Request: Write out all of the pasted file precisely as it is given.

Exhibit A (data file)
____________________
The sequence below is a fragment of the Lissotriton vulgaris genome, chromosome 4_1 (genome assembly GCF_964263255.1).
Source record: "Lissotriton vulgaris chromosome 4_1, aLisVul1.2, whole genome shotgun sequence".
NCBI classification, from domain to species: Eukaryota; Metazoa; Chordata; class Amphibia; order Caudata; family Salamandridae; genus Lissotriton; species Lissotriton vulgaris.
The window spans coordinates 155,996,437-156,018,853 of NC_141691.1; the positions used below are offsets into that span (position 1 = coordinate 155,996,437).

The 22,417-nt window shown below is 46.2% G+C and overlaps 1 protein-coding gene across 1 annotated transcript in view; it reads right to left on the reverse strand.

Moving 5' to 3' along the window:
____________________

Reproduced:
The sequence below is a fragment of the Lissotriton vulgaris genome, chromosome 4_1 (genome assembly GCF_964263255.1).
Source record: "Lissotriton vulgaris chromosome 4_1, aLisVul1.2, whole genome shotgun sequence".
NCBI classification, from domain to species: Eukaryota; Metazoa; Chordata; class Amphibia; order Caudata; family Salamandridae; genus Lissotriton; species Lissotriton vulgaris.
The window spans coordinates 155,996,437-156,018,853 of NC_141691.1; the positions used below are offsets into that span (position 1 = coordinate 155,996,437).

The 22,417-nt window shown below is 46.2% G+C and overlaps 1 protein-coding gene across 1 annotated transcript in view; it reads right to left on the reverse strand.

Moving 5' to 3' along the window: